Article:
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N the Andes, half a thousand feet In riding toward it across the pampa,

higher than Pike's Peak, is to be found more than half the distance will be covthe Peruvian "Garden of the Gods,” ad- ered before any perceptible change is noted. mired by every traveler fortunate enough A closer view discloses a vast area, fully to visit it. It is locally called the “Rock twenty miles long, by five miles wide, Forest,” though in no sense of the word thickly covered with grotesquely formed is it a forest: it simply resembles one when stones of all sizes and shapes. Some stand viewed at a distance of ten miles. The alone, like factory-chimneys; others like traveler may be forgiven the error of cathedral spires jutting out from great thinking it a forest as he sees it for the masses of rock; while others, like Cleofirst time, and forgets that he is no longer patra's Needle and the great obelisks of where trees grow, but within half an the prehistoric ruins of Copan, dot the hour's ride of the highest city in the world, valleys that reach up into the Cordillera Cerro de Pasco, perched, like a condor, on as thickly as the limbs that shoot out from the high peaks of the Andes.

the trunk of a tree. One's imagination Geographically the forest is very near need not be elastic to see in this Andean the middle of Peru, and on the eastern “Garden of the Gods" the beautiful slope of the Cordillera Real, where it façade of a Notre Dame, hundreds of petbreaks off into the plains of Junin. A rified antediluvian reptiles, or myriads of more exact location would be, Lat. 11° S., veritable monuments. By their very Long. 76° 15' W., but this is definite only proximity, the large areas covered with to the geographer. To the layman it such tall, spire-like stones stand out in would be better to define the route of sharp contrast to equal areas of low, scattravel as being over the famous Oroya tered masses of rock. Again, in any one Railroad of Peru, crossing the Andes of these areas may

of colossal through the Galera Tunnel, 15,665 feet columns, rising a hundred feet or more in above the ocean. Turning northward the air, and not infrequently on their very from Oroya, the traveler takes the Cerro summits will be seen balanced stones as de Pasco Railroad, and in less than three large as a small cottage. This grouping hours he sees, far to the westward, beyond of tombstones, columns, and cathedral the rolling pampas of the upper Andes, spires is not isolated. So thickly strewn the dim outline of what has so far ap- are they over this large area that if one peared to indicate a great forest.

particular stone is lost sight of, hours and

stand groups

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even days would be required to retrace date the Montaro River was many times one's steps to the object sought.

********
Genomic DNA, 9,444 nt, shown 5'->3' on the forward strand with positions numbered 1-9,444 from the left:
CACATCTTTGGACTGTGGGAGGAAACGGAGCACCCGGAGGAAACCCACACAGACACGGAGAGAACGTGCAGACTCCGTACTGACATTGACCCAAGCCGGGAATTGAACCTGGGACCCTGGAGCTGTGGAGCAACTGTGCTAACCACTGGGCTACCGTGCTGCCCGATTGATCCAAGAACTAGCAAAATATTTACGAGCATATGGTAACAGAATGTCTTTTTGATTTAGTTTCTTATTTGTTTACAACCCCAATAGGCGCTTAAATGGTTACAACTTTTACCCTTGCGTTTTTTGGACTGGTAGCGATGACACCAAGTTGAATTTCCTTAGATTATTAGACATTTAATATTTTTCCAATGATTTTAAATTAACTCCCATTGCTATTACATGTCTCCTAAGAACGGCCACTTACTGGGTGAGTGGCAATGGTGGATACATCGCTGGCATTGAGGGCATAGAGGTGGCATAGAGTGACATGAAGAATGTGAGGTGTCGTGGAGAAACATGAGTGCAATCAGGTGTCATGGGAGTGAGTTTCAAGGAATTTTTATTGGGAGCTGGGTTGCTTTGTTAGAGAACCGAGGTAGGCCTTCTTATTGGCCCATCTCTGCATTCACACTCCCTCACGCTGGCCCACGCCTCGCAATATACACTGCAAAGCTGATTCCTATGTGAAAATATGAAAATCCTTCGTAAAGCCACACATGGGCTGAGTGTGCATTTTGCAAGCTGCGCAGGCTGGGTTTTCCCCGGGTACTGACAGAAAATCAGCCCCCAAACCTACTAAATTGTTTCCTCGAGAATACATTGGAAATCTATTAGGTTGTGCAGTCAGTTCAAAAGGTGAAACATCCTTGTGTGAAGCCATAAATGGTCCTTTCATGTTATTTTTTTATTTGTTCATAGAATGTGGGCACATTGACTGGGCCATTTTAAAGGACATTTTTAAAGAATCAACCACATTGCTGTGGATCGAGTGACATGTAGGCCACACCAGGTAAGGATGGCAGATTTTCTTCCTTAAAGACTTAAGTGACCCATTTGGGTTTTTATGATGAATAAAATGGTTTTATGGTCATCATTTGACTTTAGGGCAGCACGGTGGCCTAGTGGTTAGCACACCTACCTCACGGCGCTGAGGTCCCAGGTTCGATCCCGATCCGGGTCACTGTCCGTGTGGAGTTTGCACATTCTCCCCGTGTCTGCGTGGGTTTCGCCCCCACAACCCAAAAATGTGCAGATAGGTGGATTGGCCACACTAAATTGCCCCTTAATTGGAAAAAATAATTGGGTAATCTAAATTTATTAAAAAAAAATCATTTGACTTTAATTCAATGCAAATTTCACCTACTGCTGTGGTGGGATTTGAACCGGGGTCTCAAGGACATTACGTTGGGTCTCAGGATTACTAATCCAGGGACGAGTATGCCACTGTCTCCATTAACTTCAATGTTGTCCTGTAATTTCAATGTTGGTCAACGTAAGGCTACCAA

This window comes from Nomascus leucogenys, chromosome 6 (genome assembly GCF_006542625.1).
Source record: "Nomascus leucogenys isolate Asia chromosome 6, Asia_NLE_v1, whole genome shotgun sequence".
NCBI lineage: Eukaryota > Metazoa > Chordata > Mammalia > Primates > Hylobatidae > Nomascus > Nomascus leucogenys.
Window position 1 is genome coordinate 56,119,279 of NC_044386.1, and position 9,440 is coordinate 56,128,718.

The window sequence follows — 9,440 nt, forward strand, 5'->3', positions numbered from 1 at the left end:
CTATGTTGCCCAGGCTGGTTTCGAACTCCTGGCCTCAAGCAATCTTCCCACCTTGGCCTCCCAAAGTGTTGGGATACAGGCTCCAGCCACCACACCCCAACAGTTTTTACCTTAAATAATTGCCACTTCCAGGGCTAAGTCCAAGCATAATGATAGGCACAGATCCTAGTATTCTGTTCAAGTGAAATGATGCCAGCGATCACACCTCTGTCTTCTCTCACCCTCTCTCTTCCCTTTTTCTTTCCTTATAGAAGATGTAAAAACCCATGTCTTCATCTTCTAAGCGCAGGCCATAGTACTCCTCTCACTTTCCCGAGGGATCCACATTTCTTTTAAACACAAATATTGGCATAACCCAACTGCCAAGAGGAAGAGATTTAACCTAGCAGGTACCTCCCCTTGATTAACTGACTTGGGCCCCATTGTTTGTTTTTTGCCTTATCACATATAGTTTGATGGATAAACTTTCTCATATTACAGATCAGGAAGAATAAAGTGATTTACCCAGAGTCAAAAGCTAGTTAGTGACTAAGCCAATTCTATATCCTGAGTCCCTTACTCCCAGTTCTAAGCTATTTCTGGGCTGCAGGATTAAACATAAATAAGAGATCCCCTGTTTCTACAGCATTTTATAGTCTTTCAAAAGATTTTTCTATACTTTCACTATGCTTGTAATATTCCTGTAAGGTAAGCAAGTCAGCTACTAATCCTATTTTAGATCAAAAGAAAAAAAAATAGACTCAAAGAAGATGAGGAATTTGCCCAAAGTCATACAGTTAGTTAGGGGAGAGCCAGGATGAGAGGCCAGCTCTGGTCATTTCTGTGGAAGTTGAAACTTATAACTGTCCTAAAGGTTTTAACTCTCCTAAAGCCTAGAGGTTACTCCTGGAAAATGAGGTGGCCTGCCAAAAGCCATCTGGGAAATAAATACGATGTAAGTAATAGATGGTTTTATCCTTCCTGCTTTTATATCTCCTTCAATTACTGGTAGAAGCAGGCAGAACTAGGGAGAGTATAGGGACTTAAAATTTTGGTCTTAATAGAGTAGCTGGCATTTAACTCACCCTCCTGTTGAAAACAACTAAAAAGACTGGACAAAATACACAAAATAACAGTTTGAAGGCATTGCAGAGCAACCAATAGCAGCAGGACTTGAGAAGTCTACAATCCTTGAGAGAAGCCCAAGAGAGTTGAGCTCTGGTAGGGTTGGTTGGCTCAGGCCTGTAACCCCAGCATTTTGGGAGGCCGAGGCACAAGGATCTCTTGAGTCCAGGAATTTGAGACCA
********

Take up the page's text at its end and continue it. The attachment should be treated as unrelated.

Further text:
its present volume. The shrunken river Narrow, irregular lanes, like streets has left long stretches of bare rock that walled in by skyscrapers, lead back from was in past ages the bed of the river. Here the vertical walls that often face the sides the interest centers in the great number of of the valleys. These lanes join others pot-holes bored into the rock by the rotajust as irregular, and continue their course tion and grinding of small flint-like boulup the sides of the hills to the backbone of ders. In shape, the holes resemble the the ridges. Standing on the summit of old-fashioned stone churn of a generation one of these ridges, the visitor may look ago. In size they have a wide range, some down over the edge of a perpendicular being only a few inches in depth, while cliff into an open court often a full hun- others are more than twelve feet deep. dred feet below. This court will be al- The larger holes are fully five feet in most completely surrounded with stones diameter near the top, and gradually taper of every shape and size. Possibly, a break down to less than a foot in diameter at in the wall will permit the visitor to work the bottom. In all the larger holes there his way down into the open space. If so, are crevices in the rock, which permitted he will find it a wet, boggy piece of the escape of the water at the bottom as champa, from which a hundred tiny the grinding process went on. What little springs of water bubble up, cold and as is left of the boulder that started this work clear as crystal, and highly impregnated of drilling by rolling round and round in with lime. The small stream of water a small cavity of the bed-rock is interestfinds its way to a larger stream in a ing, owing to its shape and regularity. All broader valley. Out in this open valley, are spheroidal and greatly elongated. as level as a floor, and possibly a quarter The topography of this region would be of a mile wide, stand single columns of an interesting study, and to the geologist, rock, like sentinels on the outposts of a almost a complete laboratory; and if he sleeping army. Not one valley alone, but were skilled in reading the fragmentary hundreds, cut this remarkable region into records, he would have spread out before a thousand irregular plots, each vying him torn leaves from many a volume. with its neighbor in the wild beauty of There would be a fragmentary volume confused and grotesque rock formation. telling of the quartz that forms the oddThe "Garden of the Gods” in Colorado shaped stones in the forest; chapters dealboasts of a few spectacular rocks; but they ing with the limestone strata that have are few in number, and the area which been pushed up, twisted, and bent; parathey cover is not large. The Andean graphs telling the history of the sandstone "Garden” covers nearly a hundred times ledges and granite walls that are thrown the ground, and in beauty and interest together in utter confusion. A singular surpasses its Northern counterpart in the geological feature is to be seen in one of same ratio.